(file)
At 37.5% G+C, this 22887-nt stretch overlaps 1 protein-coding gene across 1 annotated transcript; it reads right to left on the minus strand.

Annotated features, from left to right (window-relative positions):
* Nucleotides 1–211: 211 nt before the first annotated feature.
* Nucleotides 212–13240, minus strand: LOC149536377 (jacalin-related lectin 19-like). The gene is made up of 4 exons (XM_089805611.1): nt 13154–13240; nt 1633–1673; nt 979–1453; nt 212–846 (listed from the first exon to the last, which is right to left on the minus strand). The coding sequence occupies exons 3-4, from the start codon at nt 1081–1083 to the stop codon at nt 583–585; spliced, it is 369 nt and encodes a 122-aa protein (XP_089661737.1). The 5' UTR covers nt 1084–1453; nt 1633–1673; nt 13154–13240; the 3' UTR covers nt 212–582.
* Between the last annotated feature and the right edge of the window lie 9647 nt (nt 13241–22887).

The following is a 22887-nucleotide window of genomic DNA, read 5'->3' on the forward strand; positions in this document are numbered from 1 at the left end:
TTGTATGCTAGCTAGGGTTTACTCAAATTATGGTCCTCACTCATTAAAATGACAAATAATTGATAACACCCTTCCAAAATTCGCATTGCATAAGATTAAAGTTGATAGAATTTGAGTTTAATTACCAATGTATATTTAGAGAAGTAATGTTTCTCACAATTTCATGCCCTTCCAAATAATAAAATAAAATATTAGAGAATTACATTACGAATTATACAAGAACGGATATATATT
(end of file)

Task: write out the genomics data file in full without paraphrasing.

At 37.5% G+C, this 22887-nt stretch overlaps 1 protein-coding gene across 1 annotated transcript; it reads right to left on the minus strand.

Annotated features, from left to right (window-relative positions):
* Nucleotides 1–211: 211 nt before the first annotated feature.
* Nucleotides 212–13240, minus strand: LOC149536377 (jacalin-related lectin 19-like). The gene is made up of 4 exons (XM_089805611.1): nt 13154–13240; nt 1633–1673; nt 979–1453; nt 212–846 (listed from the first exon to the last, which is right to left on the minus strand). The coding sequence occupies exons 3-4, from the start codon at nt 1081–1083 to the stop codon at nt 583–585; spliced, it is 369 nt and encodes a 122-aa protein (XP_089661737.1). The 5' UTR covers nt 1084–1453; nt 1633–1673; nt 13154–13240; the 3' UTR covers nt 212–582.
* Between the last annotated feature and the right edge of the window lie 9647 nt (nt 13241–22887).

The following is a 22887-nucleotide window of genomic DNA, read 5'->3' on the forward strand; positions in this document are numbered from 1 at the left end:
TTGTATGCTAGCTAGGGTTTACTCAAATTATGGTCCTCACTCATTAAAATGACAAATAATTGATAACACCCTTCCAAAATTCGCATTGCATAAGATTAAAGTTGATAGAATTTGAGTTTAATTACCAATGTATATTTAGAGAAGTAATGTTTCTCACAATTTCATGCCCTTCCAAATAATAAAATAAAATATTAGAGAATTACATTACGAATTATACAAGAACGGATATATATT